Group, a producer of dairy and eggs products for $2.5 Billion
in an effort to expand its protein products line.
Legislation is pending in Congress that
will ban the use of the chemical bisphenol a (BPA) in all food
packaging materials. BPA is the essential building block for
polycarbonate plastic and use in the epoxy resin linings of
metal food and beverage cans. Some research has shown that
consumption of BPA that has been leaked into the foods that
are contained in BPA products may cause some effects on the
brain, behavior and prostate gland of fetuses, infants, and
children. The FDA recommends avoiding any food packaged with
the use of BPA. More and more BPA-Free products are coming out
to help combat this still controversial issue.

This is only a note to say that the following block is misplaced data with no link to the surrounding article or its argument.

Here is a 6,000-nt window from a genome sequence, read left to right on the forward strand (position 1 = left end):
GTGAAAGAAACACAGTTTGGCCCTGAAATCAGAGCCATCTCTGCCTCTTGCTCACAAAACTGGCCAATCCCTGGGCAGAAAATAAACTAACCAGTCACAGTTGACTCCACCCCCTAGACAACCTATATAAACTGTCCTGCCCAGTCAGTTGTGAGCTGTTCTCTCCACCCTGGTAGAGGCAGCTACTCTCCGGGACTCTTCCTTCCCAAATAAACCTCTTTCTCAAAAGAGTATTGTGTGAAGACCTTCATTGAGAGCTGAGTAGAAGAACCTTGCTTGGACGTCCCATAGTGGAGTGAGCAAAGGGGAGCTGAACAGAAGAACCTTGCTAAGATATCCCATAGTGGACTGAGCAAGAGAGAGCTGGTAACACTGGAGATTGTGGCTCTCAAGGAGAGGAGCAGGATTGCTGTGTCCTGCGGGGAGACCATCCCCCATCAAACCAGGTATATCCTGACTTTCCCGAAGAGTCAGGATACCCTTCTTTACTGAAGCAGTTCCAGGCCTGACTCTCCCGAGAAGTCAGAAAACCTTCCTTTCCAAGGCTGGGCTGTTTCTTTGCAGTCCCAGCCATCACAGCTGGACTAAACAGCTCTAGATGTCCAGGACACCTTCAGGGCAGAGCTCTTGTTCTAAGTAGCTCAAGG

Improvements in the process of meat product
tracking from starting at slaughtering and ending with
consumer consumption at the supermarket or restaurant are
constantly improving. It is very important to keep track of
the animal slaughtering in order to avoid meat product related
illnesses such as Mad Cow Disease. Even though there has not
been a reported case of mad cow disease reported since 2006,
it is always a looming threat to the population unless
constant tracking of beef is not maintaned. The same can be
applied to Salmonella for chicken and to trichinosis, which is
a parasite caused by eating raw or uncooked pork. Innovations
in this field are important so that the people consuming meat
can avoid these diseases and parasites.
In general, workers in meat processing
facilities are at 50% higher risk to get injured or sick at
work, then if they worked in another industry. The FDA as well
as OSHA requires certain procedures in order to keep
operations safe and sanitary. However, there are mishaps and
slip-ups on the procedures and a reported 28 fatalities and
227 injuries were reported in 2012 by the US Department of
Labor's Occupational Safety and Health Administration's
(OSHA). The American Meat Institute reports that since 1990